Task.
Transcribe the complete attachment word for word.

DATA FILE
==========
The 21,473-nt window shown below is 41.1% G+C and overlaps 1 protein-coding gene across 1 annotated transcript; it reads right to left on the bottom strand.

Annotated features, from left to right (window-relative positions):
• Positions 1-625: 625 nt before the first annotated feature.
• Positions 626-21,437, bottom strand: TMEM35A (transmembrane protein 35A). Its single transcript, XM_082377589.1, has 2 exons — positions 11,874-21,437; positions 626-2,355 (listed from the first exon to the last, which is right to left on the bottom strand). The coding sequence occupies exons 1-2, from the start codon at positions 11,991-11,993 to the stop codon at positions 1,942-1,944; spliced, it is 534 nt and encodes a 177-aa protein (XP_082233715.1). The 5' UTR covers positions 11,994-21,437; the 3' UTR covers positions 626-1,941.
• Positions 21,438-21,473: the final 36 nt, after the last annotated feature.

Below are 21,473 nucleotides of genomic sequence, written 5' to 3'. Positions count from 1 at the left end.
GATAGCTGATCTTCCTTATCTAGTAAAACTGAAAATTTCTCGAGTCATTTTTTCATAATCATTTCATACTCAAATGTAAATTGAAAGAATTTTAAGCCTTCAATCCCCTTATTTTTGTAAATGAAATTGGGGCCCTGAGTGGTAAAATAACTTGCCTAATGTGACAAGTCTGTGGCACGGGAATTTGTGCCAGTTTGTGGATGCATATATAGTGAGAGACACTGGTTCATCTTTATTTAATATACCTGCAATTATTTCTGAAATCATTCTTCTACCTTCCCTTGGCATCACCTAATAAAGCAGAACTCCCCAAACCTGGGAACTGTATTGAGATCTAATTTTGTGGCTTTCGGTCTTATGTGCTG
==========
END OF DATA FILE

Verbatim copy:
The 21,473-nt window shown below is 41.1% G+C and overlaps 1 protein-coding gene across 1 annotated transcript; it reads right to left on the bottom strand.

Annotated features, from left to right (window-relative positions):
• Positions 1-625: 625 nt before the first annotated feature.
• Positions 626-21,437, bottom strand: TMEM35A (transmembrane protein 35A). Its single transcript, XM_082377589.1, has 2 exons — positions 11,874-21,437; positions 626-2,355 (listed from the first exon to the last, which is right to left on the bottom strand). The coding sequence occupies exons 1-2, from the start codon at positions 11,991-11,993 to the stop codon at positions 1,942-1,944; spliced, it is 534 nt and encodes a 177-aa protein (XP_082233715.1). The 5' UTR covers positions 11,994-21,437; the 3' UTR covers positions 626-1,941.
• Positions 21,438-21,473: the final 36 nt, after the last annotated feature.

Below are 21,473 nucleotides of genomic sequence, written 5' to 3'. Positions count from 1 at the left end.
GATAGCTGATCTTCCTTATCTAGTAAAACTGAAAATTTCTCGAGTCATTTTTTCATAATCATTTCATACTCAAATGTAAATTGAAAGAATTTTAAGCCTTCAATCCCCTTATTTTTGTAAATGAAATTGGGGCCCTGAGTGGTAAAATAACTTGCCTAATGTGACAAGTCTGTGGCACGGGAATTTGTGCCAGTTTGTGGATGCATATATAGTGAGAGACACTGGTTCATCTTTATTTAATATACCTGCAATTATTTCTGAAATCATTCTTCTACCTTCCCTTGGCATCACCTAATAAAGCAGAACTCCCCAAACCTGGGAACTGTATTGAGATCTAATTTTGTGGCTTTCGGTCTTATGTGCTG